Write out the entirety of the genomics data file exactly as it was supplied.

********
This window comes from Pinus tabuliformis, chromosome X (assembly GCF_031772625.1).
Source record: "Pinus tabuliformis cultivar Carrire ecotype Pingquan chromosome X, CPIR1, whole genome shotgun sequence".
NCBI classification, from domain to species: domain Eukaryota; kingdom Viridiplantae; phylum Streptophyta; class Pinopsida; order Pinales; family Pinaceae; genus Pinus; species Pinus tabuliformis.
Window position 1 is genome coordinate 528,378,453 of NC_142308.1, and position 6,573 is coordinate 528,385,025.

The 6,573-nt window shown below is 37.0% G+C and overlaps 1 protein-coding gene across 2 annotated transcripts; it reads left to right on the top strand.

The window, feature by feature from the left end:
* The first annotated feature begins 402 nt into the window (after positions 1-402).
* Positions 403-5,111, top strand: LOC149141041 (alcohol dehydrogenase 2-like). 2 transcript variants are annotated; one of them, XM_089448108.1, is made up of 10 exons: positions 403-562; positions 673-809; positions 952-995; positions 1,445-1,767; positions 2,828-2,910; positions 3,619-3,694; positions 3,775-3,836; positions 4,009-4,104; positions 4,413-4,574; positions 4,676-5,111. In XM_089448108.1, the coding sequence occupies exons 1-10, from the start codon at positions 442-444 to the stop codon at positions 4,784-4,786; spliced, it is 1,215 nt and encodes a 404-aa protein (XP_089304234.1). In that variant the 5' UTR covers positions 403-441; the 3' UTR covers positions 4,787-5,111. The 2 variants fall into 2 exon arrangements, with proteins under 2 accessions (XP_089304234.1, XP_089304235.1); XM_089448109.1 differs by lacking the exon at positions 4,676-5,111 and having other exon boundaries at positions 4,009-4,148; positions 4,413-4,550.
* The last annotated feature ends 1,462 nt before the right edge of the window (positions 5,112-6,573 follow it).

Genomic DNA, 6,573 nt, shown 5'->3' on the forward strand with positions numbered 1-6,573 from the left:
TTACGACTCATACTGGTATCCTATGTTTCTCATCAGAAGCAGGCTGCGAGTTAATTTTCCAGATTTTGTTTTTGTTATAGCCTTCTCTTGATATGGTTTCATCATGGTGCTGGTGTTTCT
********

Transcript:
This window comes from Pinus tabuliformis, chromosome X (assembly GCF_031772625.1).
Source record: "Pinus tabuliformis cultivar Carrire ecotype Pingquan chromosome X, CPIR1, whole genome shotgun sequence".
NCBI classification, from domain to species: domain Eukaryota; kingdom Viridiplantae; phylum Streptophyta; class Pinopsida; order Pinales; family Pinaceae; genus Pinus; species Pinus tabuliformis.
Window position 1 is genome coordinate 528,378,453 of NC_142308.1, and position 6,573 is coordinate 528,385,025.

The 6,573-nt window shown below is 37.0% G+C and overlaps 1 protein-coding gene across 2 annotated transcripts; it reads left to right on the top strand.

The window, feature by feature from the left end:
* The first annotated feature begins 402 nt into the window (after positions 1-402).
* Positions 403-5,111, top strand: LOC149141041 (alcohol dehydrogenase 2-like). 2 transcript variants are annotated; one of them, XM_089448108.1, is made up of 10 exons: positions 403-562; positions 673-809; positions 952-995; positions 1,445-1,767; positions 2,828-2,910; positions 3,619-3,694; positions 3,775-3,836; positions 4,009-4,104; positions 4,413-4,574; positions 4,676-5,111. In XM_089448108.1, the coding sequence occupies exons 1-10, from the start codon at positions 442-444 to the stop codon at positions 4,784-4,786; spliced, it is 1,215 nt and encodes a 404-aa protein (XP_089304234.1). In that variant the 5' UTR covers positions 403-441; the 3' UTR covers positions 4,787-5,111. The 2 variants fall into 2 exon arrangements, with proteins under 2 accessions (XP_089304234.1, XP_089304235.1); XM_089448109.1 differs by lacking the exon at positions 4,676-5,111 and having other exon boundaries at positions 4,009-4,148; positions 4,413-4,550.
* The last annotated feature ends 1,462 nt before the right edge of the window (positions 5,112-6,573 follow it).

Genomic DNA, 6,573 nt, shown 5'->3' on the forward strand with positions numbered 1-6,573 from the left:
TTACGACTCATACTGGTATCCTATGTTTCTCATCAGAAGCAGGCTGCGAGTTAATTTTCCAGATTTTGTTTTTGTTATAGCCTTCTCTTGATATGGTTTCATCATGGTGCTGGTGTTTCT